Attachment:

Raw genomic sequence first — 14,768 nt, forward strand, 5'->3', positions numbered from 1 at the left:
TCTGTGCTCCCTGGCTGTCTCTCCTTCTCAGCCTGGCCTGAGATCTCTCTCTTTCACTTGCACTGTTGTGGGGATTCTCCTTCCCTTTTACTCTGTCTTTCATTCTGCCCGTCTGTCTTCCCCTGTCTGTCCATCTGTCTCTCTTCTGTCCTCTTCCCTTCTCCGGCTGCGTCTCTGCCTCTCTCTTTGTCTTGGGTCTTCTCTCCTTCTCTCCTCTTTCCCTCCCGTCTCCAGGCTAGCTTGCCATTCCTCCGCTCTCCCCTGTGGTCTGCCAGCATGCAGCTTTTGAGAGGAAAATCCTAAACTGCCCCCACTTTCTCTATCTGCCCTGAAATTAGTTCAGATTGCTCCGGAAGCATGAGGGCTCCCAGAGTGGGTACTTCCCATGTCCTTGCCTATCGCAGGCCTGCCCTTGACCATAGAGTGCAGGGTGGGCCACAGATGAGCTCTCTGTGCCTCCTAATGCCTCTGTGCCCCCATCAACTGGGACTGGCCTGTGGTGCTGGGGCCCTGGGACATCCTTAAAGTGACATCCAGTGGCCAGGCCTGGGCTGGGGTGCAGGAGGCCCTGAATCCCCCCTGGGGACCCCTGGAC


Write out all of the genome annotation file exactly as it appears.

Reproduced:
Raw genomic sequence first — 14,768 nt, forward strand, 5'->3', positions numbered from 1 at the left:
TCTGTGCTCCCTGGCTGTCTCTCCTTCTCAGCCTGGCCTGAGATCTCTCTCTTTCACTTGCACTGTTGTGGGGATTCTCCTTCCCTTTTACTCTGTCTTTCATTCTGCCCGTCTGTCTTCCCCTGTCTGTCCATCTGTCTCTCTTCTGTCCTCTTCCCTTCTCCGGCTGCGTCTCTGCCTCTCTCTTTGTCTTGGGTCTTCTCTCCTTCTCTCCTCTTTCCCTCCCGTCTCCAGGCTAGCTTGCCATTCCTCCGCTCTCCCCTGTGGTCTGCCAGCATGCAGCTTTTGAGAGGAAAATCCTAAACTGCCCCCACTTTCTCTATCTGCCCTGAAATTAGTTCAGATTGCTCCGGAAGCATGAGGGCTCCCAGAGTGGGTACTTCCCATGTCCTTGCCTATCGCAGGCCTGCCCTTGACCATAGAGTGCAGGGTGGGCCACAGATGAGCTCTCTGTGCCTCCTAATGCCTCTGTGCCCCCATCAACTGGGACTGGCCTGTGGTGCTGGGGCCCTGGGACATCCTTAAAGTGACATCCAGTGGCCAGGCCTGGGCTGGGGTGCAGGAGGCCCTGAATCCCCCCTGGGGACCCCTGGAC